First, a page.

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Bike SUX returning for 2021
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Bike SUX returning for 2021

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Bike SUX returns this weekend after a one-year hiatus due to the COVID-19 pandemic. 

Judy Bonertz, who has taken part in Bike SUX for the past decade, and is looking forward to getting back on the trail for this year's ride. 

The first time Bonertz took part in the ride, her bike was a bit too heavy (heavy bicycles can be sluggish and difficult to pedal), and then it started storming. But she has nothing but good things to say about her experience. 

"We had somebody come and pick us up and bring us back, and we went to Minervas and had a great meal and they had a nice little raffle and it was a great time," said Bonertz, who is also a part of the Siouxland Cyclists, a local bicycle group. 

This year's ride, the 11th annual, starts at 9 a.m. Saturday at Caribou Coffee, 2939 Hamilton Blvd. Registration begins at 8 a.m.

Proceeds from the ride benefits the Sioux City Journal's Goodfellow charities.

In recent years, Bonertz, a dental hygienist, has helped Cynthia and John Donovan organize the ride. The Donovans started Bike SUX in 2009. Cynthia Donovan is a retired classified and digital director for the Journal. (The Donovans have stepped back from the ride this year.)

Each year, Bike SUX raises somewhere in the neighborhood of $13,000 to $18,000 for Goodfellows, the more-than century-old tradition that gives Christmas presents to needy children. It's the only major fundraiser this time of year for the Christmas-season charity. 

Ashley Stokely, a Bike SUX board member and a Journal advertising specialist, said the ride is expected to attract around 100 cyclists on Saturday, or possibly somewhat more. 

"So far we've had a lot of very good feedback, a lot of people are really excited to get out on the trails again, and it's just a really fun family event," Stokely said.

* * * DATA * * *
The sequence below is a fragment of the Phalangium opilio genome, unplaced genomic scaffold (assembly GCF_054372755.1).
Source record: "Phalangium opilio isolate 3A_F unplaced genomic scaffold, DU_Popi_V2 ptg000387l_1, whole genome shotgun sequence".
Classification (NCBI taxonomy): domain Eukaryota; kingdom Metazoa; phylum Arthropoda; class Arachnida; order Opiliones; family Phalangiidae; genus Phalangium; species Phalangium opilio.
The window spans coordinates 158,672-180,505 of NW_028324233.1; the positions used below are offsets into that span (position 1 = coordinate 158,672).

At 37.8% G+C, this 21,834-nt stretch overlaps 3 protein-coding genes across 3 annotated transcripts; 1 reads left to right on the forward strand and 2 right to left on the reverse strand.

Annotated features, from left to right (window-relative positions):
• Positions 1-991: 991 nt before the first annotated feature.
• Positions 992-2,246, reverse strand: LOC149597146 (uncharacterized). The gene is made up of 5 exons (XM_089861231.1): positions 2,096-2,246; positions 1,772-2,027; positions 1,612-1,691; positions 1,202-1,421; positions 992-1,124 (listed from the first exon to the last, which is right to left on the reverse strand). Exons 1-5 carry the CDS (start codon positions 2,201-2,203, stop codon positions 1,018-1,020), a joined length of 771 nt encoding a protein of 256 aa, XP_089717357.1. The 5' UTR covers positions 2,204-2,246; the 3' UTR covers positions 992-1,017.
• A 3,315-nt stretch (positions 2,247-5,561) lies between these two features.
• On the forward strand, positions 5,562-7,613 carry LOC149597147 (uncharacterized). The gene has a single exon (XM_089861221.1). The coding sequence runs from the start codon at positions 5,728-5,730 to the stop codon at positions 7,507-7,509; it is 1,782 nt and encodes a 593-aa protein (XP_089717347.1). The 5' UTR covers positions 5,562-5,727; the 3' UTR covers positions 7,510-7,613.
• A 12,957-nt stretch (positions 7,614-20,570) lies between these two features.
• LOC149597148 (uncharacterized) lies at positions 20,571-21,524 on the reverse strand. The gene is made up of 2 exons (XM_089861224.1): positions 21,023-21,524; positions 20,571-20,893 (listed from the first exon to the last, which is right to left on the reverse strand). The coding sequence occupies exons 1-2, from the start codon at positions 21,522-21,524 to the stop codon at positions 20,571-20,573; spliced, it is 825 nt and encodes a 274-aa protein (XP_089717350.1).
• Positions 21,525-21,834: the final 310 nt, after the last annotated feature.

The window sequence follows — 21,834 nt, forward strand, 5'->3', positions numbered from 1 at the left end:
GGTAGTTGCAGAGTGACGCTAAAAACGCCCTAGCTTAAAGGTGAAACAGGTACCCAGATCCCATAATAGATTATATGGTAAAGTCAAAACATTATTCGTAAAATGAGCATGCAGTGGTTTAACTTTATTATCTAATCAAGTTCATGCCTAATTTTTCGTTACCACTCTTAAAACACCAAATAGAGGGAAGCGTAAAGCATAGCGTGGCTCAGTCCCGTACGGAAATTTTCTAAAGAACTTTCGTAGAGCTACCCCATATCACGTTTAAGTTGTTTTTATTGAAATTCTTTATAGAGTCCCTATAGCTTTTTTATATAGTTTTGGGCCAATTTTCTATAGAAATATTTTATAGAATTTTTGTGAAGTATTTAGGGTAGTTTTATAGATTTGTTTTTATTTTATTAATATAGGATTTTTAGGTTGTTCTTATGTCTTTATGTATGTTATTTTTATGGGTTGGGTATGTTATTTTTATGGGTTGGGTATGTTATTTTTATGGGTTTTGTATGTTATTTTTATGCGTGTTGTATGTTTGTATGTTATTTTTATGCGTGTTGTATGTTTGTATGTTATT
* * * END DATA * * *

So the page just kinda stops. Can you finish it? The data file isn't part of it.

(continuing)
The ride traditionally ended at Bambooze, a bar along the Big Sioux River, but the bar is currently closed. Bambooze, part of the Missouri River Boat Club's clubhouse, had a difficult year after erosion on the river caused part of the structure to collapse at the beginning of 2020. Fundraising and repairs are ongoing. 

"I think we're planning on having somebody there, like some volunteers with water and stuff like that, and raffle tickets, and then they can turn around and go back," Stokely said, although some of the more-seasoned riders proceed on their own to the Adams Homestead and Nature Preserve in North Sioux City.

Lunch for the riders will be served at One Eyed Jacks, 3091 Hamilton Blvd., but riders must arrive by 1:30 p.m. to get the lunch. 

Bike SUX won't have a poker run this year, but Stokely said there are "a lot of really nice raffle items this year," including numerous gift baskets, hotel stays, gift certificates, Wells Enterprises ice cream coupons and more. 

Cyclists on the roughly 19-mile round-trip trek make a series of (optional) stops at bars along the route; as Cynthia Donovan put it nine years ago, “You can make it into a drinker bike party or you can be very serious about it. It’s all up to you.”

"They don't have to stop at the bars but, a lot of people do," Stokely added. 

Last summer, with Bike SUX, RAGBRAI other, smaller rides called off because of the pandemic, Bonertz and her bicycling friends did some informal, socially distanced rides on their own. 

"We just kind of made up our own, did our own thing," she said. 

Bonertz said her favorite part of Bike SUX is comparing bicycles with other rides and comparing the number of miles ridden.

"It's just a way to get together with a lot of people," she said. 

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